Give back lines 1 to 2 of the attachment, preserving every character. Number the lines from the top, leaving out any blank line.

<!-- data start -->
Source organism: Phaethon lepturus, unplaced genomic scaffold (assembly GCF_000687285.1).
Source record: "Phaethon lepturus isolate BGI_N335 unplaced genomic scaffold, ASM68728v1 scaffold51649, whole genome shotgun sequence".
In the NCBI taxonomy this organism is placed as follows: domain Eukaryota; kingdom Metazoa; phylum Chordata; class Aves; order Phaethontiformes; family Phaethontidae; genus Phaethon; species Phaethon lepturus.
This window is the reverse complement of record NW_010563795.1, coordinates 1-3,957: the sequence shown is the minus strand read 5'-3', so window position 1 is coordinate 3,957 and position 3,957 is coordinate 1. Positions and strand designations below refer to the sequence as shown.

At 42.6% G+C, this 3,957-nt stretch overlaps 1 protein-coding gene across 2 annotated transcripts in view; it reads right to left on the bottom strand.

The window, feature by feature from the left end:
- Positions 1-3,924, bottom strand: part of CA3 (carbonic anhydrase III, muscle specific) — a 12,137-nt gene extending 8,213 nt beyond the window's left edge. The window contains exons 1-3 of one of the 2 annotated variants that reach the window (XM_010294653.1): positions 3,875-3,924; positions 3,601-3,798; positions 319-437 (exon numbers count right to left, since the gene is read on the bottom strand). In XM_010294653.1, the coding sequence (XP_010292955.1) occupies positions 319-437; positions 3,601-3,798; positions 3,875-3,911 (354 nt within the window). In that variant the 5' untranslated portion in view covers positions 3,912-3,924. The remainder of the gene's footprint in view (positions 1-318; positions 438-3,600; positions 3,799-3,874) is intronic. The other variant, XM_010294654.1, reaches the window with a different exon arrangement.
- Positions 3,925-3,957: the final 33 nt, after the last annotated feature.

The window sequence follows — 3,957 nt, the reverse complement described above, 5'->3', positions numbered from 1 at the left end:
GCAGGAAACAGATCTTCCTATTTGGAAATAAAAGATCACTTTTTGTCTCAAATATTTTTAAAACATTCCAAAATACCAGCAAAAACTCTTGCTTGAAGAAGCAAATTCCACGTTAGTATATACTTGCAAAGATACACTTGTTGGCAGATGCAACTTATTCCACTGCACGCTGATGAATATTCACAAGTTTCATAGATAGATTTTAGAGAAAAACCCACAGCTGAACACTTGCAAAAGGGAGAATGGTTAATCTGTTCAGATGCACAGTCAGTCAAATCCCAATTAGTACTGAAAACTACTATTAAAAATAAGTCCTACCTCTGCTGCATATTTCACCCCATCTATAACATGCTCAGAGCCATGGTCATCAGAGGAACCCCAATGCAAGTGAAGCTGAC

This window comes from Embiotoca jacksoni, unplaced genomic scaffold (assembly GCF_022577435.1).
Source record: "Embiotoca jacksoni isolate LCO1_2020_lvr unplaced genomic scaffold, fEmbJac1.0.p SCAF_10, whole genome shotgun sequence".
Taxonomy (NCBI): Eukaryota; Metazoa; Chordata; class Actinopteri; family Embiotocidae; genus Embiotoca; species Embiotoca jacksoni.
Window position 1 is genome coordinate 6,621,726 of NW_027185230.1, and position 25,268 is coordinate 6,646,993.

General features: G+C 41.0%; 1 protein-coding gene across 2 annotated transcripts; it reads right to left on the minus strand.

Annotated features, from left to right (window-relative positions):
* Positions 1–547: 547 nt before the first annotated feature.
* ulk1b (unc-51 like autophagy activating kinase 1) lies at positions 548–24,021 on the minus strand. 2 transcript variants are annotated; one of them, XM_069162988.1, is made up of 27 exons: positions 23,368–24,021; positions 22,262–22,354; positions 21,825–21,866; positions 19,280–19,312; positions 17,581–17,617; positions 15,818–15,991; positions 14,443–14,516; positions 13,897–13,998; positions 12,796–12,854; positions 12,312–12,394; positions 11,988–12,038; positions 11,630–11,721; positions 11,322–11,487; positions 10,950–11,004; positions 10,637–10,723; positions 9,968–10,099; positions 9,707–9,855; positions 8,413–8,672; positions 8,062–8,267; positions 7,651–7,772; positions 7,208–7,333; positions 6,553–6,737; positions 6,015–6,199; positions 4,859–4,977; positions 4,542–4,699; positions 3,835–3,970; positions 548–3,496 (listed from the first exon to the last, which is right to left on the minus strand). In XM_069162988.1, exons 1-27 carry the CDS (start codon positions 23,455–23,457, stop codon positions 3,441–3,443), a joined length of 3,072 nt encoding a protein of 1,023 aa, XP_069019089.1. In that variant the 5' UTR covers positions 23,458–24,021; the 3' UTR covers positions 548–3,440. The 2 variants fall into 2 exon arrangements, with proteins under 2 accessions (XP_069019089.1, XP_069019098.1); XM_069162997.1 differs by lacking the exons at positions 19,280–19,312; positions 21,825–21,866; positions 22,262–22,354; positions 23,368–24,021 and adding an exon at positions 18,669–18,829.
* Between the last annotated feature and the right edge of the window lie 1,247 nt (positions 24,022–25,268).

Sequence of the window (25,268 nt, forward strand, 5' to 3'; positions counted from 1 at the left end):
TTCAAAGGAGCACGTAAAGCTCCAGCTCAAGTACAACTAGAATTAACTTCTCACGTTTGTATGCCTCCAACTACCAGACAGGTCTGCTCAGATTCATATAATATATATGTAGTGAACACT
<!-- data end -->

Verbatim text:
Source organism: Phaethon lepturus, unplaced genomic scaffold (assembly GCF_000687285.1).
Source record: "Phaethon lepturus isolate BGI_N335 unplaced genomic scaffold, ASM68728v1 scaffold51649, whole genome shotgun sequence".